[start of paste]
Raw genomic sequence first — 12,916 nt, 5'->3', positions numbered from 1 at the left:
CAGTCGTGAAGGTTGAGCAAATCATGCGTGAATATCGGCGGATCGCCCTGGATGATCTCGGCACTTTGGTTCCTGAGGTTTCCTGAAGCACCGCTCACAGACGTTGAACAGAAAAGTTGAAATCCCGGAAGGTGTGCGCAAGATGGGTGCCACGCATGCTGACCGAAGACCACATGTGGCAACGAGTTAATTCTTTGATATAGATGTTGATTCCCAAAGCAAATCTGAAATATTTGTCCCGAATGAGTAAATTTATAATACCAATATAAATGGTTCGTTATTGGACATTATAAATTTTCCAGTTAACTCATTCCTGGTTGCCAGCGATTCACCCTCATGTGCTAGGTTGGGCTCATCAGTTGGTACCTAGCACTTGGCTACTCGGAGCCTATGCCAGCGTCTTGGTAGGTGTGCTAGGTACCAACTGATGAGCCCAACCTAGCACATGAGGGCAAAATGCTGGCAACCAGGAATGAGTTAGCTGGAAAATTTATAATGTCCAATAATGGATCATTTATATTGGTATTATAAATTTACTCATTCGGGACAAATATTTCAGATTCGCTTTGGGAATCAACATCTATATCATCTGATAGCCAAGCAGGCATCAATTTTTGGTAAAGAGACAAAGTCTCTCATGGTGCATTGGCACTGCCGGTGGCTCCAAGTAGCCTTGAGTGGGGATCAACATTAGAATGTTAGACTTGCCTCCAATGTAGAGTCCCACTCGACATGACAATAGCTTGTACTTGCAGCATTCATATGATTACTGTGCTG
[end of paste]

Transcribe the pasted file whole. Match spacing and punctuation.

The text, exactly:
Raw genomic sequence first — 12,916 nt, 5'->3', positions numbered from 1 at the left:
CAGTCGTGAAGGTTGAGCAAATCATGCGTGAATATCGGCGGATCGCCCTGGATGATCTCGGCACTTTGGTTCCTGAGGTTTCCTGAAGCACCGCTCACAGACGTTGAACAGAAAAGTTGAAATCCCGGAAGGTGTGCGCAAGATGGGTGCCACGCATGCTGACCGAAGACCACATGTGGCAACGAGTTAATTCTTTGATATAGATGTTGATTCCCAAAGCAAATCTGAAATATTTGTCCCGAATGAGTAAATTTATAATACCAATATAAATGGTTCGTTATTGGACATTATAAATTTTCCAGTTAACTCATTCCTGGTTGCCAGCGATTCACCCTCATGTGCTAGGTTGGGCTCATCAGTTGGTACCTAGCACTTGGCTACTCGGAGCCTATGCCAGCGTCTTGGTAGGTGTGCTAGGTACCAACTGATGAGCCCAACCTAGCACATGAGGGCAAAATGCTGGCAACCAGGAATGAGTTAGCTGGAAAATTTATAATGTCCAATAATGGATCATTTATATTGGTATTATAAATTTACTCATTCGGGACAAATATTTCAGATTCGCTTTGGGAATCAACATCTATATCATCTGATAGCCAAGCAGGCATCAATTTTTGGTAAAGAGACAAAGTCTCTCATGGTGCATTGGCACTGCCGGTGGCTCCAAGTAGCCTTGAGTGGGGATCAACATTAGAATGTTAGACTTGCCTCCAATGTAGAGTCCCACTCGACATGACAATAGCTTGTACTTGCAGCATTCATATGATTACTGTGCTG